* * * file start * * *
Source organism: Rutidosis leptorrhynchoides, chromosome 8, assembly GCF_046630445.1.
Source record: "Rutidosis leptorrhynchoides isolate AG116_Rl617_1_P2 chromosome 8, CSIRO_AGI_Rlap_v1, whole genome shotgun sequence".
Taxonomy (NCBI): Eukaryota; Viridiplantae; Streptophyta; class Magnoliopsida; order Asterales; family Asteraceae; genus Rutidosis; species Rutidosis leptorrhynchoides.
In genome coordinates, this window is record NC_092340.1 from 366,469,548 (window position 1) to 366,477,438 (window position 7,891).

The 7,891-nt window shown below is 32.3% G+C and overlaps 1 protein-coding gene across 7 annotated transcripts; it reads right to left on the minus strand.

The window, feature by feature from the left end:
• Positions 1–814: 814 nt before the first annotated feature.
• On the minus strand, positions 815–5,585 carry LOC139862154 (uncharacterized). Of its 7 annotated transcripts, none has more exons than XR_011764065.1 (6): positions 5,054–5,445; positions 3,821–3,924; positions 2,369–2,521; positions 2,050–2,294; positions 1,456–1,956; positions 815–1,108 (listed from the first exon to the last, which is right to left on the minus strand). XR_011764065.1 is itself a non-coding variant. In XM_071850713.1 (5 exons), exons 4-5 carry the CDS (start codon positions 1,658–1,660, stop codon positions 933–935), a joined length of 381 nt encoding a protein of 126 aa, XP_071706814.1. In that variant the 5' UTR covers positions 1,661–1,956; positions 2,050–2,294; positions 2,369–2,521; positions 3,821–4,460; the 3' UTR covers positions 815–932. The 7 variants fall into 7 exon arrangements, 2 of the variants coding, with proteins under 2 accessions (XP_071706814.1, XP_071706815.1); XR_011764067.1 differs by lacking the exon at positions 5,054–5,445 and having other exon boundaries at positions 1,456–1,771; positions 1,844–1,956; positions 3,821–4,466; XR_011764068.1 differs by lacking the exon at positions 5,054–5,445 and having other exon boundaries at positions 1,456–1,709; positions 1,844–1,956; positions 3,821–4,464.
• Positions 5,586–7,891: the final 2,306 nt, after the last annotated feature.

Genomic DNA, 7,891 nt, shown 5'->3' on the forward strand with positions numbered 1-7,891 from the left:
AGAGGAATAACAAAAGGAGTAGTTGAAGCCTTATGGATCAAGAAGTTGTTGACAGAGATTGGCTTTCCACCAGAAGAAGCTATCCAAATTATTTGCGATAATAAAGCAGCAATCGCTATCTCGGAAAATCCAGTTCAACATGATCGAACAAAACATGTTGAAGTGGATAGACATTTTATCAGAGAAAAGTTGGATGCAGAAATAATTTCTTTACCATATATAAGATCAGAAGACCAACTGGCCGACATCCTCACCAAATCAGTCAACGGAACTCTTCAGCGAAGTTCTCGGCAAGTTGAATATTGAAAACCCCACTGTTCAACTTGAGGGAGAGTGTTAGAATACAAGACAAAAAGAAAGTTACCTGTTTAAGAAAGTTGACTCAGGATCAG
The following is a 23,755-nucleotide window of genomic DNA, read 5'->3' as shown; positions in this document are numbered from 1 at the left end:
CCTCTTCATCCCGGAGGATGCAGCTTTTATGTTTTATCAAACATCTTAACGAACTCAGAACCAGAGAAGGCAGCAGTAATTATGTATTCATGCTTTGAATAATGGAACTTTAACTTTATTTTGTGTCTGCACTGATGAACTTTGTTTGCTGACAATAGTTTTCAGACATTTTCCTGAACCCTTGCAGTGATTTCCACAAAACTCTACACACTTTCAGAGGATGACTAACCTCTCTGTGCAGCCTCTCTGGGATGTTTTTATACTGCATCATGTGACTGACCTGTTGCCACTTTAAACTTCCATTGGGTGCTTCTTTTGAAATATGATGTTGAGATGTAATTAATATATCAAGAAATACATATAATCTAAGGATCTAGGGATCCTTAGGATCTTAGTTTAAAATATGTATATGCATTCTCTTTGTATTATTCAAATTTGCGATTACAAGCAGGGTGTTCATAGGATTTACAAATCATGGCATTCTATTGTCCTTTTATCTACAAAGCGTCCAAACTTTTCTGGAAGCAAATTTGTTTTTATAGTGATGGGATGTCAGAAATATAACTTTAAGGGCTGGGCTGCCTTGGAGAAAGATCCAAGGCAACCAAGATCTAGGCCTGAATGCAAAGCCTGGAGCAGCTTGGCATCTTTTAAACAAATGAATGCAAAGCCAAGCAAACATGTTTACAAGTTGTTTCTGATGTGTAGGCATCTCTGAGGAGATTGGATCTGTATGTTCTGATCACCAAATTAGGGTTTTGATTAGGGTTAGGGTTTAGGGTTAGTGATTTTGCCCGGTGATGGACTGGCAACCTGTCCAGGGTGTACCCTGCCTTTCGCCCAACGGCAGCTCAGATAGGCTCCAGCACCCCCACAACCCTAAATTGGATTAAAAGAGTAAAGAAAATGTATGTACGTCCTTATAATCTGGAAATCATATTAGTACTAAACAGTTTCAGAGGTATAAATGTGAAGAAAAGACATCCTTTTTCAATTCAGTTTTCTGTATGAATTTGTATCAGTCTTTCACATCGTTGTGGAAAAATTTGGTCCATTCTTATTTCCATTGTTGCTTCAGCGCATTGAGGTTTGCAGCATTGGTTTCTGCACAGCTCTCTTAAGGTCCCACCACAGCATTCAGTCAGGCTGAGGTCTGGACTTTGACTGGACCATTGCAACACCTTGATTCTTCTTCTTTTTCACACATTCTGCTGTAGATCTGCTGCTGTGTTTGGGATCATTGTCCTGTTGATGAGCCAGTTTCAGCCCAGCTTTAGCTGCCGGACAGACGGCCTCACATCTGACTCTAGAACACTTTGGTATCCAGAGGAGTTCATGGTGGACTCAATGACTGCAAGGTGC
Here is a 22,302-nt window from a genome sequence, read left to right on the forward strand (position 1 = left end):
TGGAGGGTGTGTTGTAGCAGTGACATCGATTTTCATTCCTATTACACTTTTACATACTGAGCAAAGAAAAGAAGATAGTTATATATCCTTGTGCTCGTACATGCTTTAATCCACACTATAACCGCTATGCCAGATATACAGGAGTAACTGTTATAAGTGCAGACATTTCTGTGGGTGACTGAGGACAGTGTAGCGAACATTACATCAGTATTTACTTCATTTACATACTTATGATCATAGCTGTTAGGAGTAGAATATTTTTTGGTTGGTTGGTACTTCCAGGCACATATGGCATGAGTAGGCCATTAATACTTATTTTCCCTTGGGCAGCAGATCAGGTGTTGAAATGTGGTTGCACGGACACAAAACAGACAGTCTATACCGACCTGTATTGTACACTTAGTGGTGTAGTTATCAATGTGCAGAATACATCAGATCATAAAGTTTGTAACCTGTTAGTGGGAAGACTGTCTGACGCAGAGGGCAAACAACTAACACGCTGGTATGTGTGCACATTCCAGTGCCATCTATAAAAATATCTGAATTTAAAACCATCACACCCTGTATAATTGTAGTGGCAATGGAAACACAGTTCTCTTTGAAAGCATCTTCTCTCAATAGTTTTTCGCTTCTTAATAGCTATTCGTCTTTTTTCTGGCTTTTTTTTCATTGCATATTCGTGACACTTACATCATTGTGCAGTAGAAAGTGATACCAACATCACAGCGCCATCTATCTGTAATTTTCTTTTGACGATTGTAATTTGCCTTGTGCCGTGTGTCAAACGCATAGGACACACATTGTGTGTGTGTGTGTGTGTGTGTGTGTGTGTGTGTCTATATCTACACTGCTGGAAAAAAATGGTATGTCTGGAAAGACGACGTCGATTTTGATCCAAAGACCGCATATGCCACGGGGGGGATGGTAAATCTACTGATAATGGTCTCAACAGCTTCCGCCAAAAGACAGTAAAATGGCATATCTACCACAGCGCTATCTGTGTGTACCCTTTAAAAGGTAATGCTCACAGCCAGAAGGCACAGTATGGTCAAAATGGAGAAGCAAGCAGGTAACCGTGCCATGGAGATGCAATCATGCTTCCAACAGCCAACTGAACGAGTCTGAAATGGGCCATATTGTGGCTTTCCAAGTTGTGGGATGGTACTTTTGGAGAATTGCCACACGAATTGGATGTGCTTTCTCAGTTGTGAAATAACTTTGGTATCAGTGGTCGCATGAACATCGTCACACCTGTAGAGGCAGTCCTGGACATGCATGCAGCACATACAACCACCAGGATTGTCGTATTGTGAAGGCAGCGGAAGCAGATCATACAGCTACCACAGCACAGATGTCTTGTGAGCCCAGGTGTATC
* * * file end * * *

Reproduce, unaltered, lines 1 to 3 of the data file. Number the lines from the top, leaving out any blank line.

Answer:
Source organism: Rutidosis leptorrhynchoides, chromosome 8, assembly GCF_046630445.1.
Source record: "Rutidosis leptorrhynchoides isolate AG116_Rl617_1_P2 chromosome 8, CSIRO_AGI_Rlap_v1, whole genome shotgun sequence".
Taxonomy (NCBI): Eukaryota; Viridiplantae; Streptophyta; class Magnoliopsida; order Asterales; family Asteraceae; genus Rutidosis; species Rutidosis leptorrhynchoides.